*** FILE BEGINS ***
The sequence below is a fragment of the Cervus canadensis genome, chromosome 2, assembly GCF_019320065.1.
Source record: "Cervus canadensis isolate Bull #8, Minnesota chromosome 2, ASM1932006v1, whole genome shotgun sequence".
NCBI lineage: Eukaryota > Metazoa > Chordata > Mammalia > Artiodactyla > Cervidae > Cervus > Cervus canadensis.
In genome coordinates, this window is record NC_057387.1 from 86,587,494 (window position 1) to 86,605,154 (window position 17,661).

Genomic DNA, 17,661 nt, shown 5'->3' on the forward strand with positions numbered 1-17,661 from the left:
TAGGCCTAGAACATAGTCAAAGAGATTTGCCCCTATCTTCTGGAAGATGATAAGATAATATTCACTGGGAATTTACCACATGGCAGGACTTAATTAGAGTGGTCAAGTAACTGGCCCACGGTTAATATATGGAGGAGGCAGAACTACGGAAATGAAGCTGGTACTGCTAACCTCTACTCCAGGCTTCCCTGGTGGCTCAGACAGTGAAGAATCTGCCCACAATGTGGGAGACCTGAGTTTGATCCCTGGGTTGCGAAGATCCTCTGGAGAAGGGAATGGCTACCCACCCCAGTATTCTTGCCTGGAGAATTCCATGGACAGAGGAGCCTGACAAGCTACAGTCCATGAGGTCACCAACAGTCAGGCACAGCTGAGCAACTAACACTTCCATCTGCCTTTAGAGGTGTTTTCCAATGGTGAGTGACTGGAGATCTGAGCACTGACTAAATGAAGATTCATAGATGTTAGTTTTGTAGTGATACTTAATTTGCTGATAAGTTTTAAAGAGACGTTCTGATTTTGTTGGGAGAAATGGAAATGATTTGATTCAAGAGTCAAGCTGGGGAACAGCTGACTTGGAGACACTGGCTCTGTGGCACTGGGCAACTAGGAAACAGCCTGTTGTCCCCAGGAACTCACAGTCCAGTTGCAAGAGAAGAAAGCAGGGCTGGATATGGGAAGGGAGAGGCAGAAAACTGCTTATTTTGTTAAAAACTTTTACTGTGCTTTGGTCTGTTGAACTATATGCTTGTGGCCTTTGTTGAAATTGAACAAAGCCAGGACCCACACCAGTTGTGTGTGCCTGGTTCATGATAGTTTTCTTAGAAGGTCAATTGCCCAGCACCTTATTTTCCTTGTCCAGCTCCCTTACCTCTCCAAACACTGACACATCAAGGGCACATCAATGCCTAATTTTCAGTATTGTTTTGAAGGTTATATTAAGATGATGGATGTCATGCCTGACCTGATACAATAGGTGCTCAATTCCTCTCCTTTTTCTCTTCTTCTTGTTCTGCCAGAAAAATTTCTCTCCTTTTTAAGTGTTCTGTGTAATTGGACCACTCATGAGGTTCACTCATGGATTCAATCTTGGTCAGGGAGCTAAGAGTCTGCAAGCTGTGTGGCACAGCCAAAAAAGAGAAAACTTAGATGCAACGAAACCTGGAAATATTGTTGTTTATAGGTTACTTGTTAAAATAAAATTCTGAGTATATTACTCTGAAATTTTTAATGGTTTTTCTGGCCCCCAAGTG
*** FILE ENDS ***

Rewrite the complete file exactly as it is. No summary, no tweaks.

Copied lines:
The sequence below is a fragment of the Cervus canadensis genome, chromosome 2, assembly GCF_019320065.1.
Source record: "Cervus canadensis isolate Bull #8, Minnesota chromosome 2, ASM1932006v1, whole genome shotgun sequence".
NCBI lineage: Eukaryota > Metazoa > Chordata > Mammalia > Artiodactyla > Cervidae > Cervus > Cervus canadensis.
In genome coordinates, this window is record NC_057387.1 from 86,587,494 (window position 1) to 86,605,154 (window position 17,661).

Genomic DNA, 17,661 nt, shown 5'->3' on the forward strand with positions numbered 1-17,661 from the left:
TAGGCCTAGAACATAGTCAAAGAGATTTGCCCCTATCTTCTGGAAGATGATAAGATAATATTCACTGGGAATTTACCACATGGCAGGACTTAATTAGAGTGGTCAAGTAACTGGCCCACGGTTAATATATGGAGGAGGCAGAACTACGGAAATGAAGCTGGTACTGCTAACCTCTACTCCAGGCTTCCCTGGTGGCTCAGACAGTGAAGAATCTGCCCACAATGTGGGAGACCTGAGTTTGATCCCTGGGTTGCGAAGATCCTCTGGAGAAGGGAATGGCTACCCACCCCAGTATTCTTGCCTGGAGAATTCCATGGACAGAGGAGCCTGACAAGCTACAGTCCATGAGGTCACCAACAGTCAGGCACAGCTGAGCAACTAACACTTCCATCTGCCTTTAGAGGTGTTTTCCAATGGTGAGTGACTGGAGATCTGAGCACTGACTAAATGAAGATTCATAGATGTTAGTTTTGTAGTGATACTTAATTTGCTGATAAGTTTTAAAGAGACGTTCTGATTTTGTTGGGAGAAATGGAAATGATTTGATTCAAGAGTCAAGCTGGGGAACAGCTGACTTGGAGACACTGGCTCTGTGGCACTGGGCAACTAGGAAACAGCCTGTTGTCCCCAGGAACTCACAGTCCAGTTGCAAGAGAAGAAAGCAGGGCTGGATATGGGAAGGGAGAGGCAGAAAACTGCTTATTTTGTTAAAAACTTTTACTGTGCTTTGGTCTGTTGAACTATATGCTTGTGGCCTTTGTTGAAATTGAACAAAGCCAGGACCCACACCAGTTGTGTGTGCCTGGTTCATGATAGTTTTCTTAGAAGGTCAATTGCCCAGCACCTTATTTTCCTTGTCCAGCTCCCTTACCTCTCCAAACACTGACACATCAAGGGCACATCAATGCCTAATTTTCAGTATTGTTTTGAAGGTTATATTAAGATGATGGATGTCATGCCTGACCTGATACAATAGGTGCTCAATTCCTCTCCTTTTTCTCTTCTTCTTGTTCTGCCAGAAAAATTTCTCTCCTTTTTAAGTGTTCTGTGTAATTGGACCACTCATGAGGTTCACTCATGGATTCAATCTTGGTCAGGGAGCTAAGAGTCTGCAAGCTGTGTGGCACAGCCAAAAAAGAGAAAACTTAGATGCAACGAAACCTGGAAATATTGTTGTTTATAGGTTACTTGTTAAAATAAAATTCTGAGTATATTACTCTGAAATTTTTAATGGTTTTTCTGGCCCCCAAGTG